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Pitkin County doesn't want you to visit without a negative COVID-19 test result

New rules for travelers take effect Monday, Dec. 14. All visitors must complete an online traveler affidavit.

ASPEN, Colo. — Pitkin County isn't asking anyone to cancel a ski trip, but people do have to test negative for COVID-19 before they visit.

New rules take effect Dec. 14 requiring all visitors planning to stay at least one night in Pitkin County to fill out an online traveler affidavit confirming a negative COVID-19 test result.

Visitors must be symptom-free for 10 days, and the negative test result must come within 72 hours of arriving in the county. Visitors also have the option of quarantining for 10 days or until they receive a negative test result. 

“On some level, it’s a pledge," said Tracy Trulove, Pitkin County public information officer for COVID-19 response. "It’s a pledge that you’re coming to our community. You’re trying to be as safe as possible and adopt the values that we’re trying to have our whole community adopt, which is to stamp down transmission of COVID.”

Trulove said the county board of health brought the idea forward and worked with a task force to develop the rules. Pitkin County is the only county in the state currently planning to require visitors to test for COVID-19.

“I would say Pitkin County is a bold place," Trulove said. "This is a place that isn’t afraid to go out and go against the tide to try something and see how it works.”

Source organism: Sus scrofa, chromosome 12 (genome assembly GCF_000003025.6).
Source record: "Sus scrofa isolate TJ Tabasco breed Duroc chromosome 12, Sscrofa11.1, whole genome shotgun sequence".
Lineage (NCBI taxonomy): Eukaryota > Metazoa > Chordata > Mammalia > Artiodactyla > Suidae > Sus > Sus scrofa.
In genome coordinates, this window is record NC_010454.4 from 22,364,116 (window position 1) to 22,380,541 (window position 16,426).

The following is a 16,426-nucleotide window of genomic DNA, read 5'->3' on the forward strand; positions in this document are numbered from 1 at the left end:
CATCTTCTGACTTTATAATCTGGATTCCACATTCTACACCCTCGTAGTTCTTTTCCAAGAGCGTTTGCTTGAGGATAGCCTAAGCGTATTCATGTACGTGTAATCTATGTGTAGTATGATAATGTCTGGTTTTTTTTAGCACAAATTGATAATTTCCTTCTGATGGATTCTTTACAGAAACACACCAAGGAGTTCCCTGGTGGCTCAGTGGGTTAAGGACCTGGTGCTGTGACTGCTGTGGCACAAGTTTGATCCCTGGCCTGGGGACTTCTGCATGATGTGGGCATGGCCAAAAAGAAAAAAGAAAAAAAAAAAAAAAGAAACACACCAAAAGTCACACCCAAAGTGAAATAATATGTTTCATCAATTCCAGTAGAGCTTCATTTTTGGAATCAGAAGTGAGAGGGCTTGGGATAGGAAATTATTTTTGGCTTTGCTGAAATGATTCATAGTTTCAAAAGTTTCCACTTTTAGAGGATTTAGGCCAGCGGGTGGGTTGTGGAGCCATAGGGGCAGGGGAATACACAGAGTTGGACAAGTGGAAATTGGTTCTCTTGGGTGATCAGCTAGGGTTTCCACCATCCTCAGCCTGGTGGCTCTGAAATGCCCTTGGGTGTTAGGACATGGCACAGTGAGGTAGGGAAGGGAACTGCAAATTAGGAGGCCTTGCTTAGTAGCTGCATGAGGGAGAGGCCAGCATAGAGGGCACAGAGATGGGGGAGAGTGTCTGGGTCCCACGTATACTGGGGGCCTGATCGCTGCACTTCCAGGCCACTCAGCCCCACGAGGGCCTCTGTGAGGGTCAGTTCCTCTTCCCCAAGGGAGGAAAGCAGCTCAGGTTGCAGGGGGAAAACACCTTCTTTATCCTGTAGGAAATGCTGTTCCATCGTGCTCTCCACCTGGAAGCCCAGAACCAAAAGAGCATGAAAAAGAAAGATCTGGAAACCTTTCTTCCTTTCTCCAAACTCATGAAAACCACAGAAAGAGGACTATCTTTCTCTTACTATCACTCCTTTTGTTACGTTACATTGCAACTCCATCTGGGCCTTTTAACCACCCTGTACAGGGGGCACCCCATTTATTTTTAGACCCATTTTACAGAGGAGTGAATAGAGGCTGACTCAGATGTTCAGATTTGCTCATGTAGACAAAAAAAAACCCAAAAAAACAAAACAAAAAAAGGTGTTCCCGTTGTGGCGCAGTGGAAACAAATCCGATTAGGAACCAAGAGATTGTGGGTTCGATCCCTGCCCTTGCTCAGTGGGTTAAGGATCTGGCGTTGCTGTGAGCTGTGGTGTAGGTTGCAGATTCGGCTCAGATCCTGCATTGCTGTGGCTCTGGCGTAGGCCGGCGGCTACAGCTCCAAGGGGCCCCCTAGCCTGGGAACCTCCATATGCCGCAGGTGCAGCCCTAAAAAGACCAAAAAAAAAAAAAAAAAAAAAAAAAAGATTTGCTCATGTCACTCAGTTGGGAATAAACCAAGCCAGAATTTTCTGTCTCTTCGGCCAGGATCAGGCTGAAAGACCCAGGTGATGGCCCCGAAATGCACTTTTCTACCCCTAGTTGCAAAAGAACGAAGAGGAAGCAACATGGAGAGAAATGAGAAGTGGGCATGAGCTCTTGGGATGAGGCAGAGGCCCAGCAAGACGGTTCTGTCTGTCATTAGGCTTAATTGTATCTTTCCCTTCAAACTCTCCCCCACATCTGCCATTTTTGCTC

Once people fill out the affidavit, they'll receive a confirmation email. Visitors who violate the public health order could face a $5,000 fine, Trulove said.

“The compliance piece is tricky," she said. "Because there’s not a lot of enforcement around it. It’s a little bit of a, you know, on your honor, asking you to fill this out and do these things, but there is a chance our public health team could do spot checking.” 

Trulove said the county asked hotels, lodges, the airport, Aspen Ski Company and others to help spread the word about the traveler affidavit. 

“We don’t want to see the frontline folks at the lodges be in a situation where they have to – they’re not asked to do compliance," Trulove said. "They’re really just asked to educate.”

In a statement sent to 9NEWS, Jeff Hanle, vice president of communications for Aspen Ski Company, said the resort had not been asked to act as enforcement agents for the county's health orders.

"We will rely on the integrity of our visitors to be forthcoming and honest," Hanle wrote. "We will continue to work closely with the county and state on all health protocols on our mountains and in our lodging properties, however enforcement of the County affidavit is not included in our operating plan."

Pitkin County leaders announced the new requirements Friday, but wanted to give stakeholders a chance to understand them before they took effect, Trulove said.   

“We’re not going to make everybody happy in this," Trulove said. "I mean, that’s been the challenge with COVID no matter what you do.”

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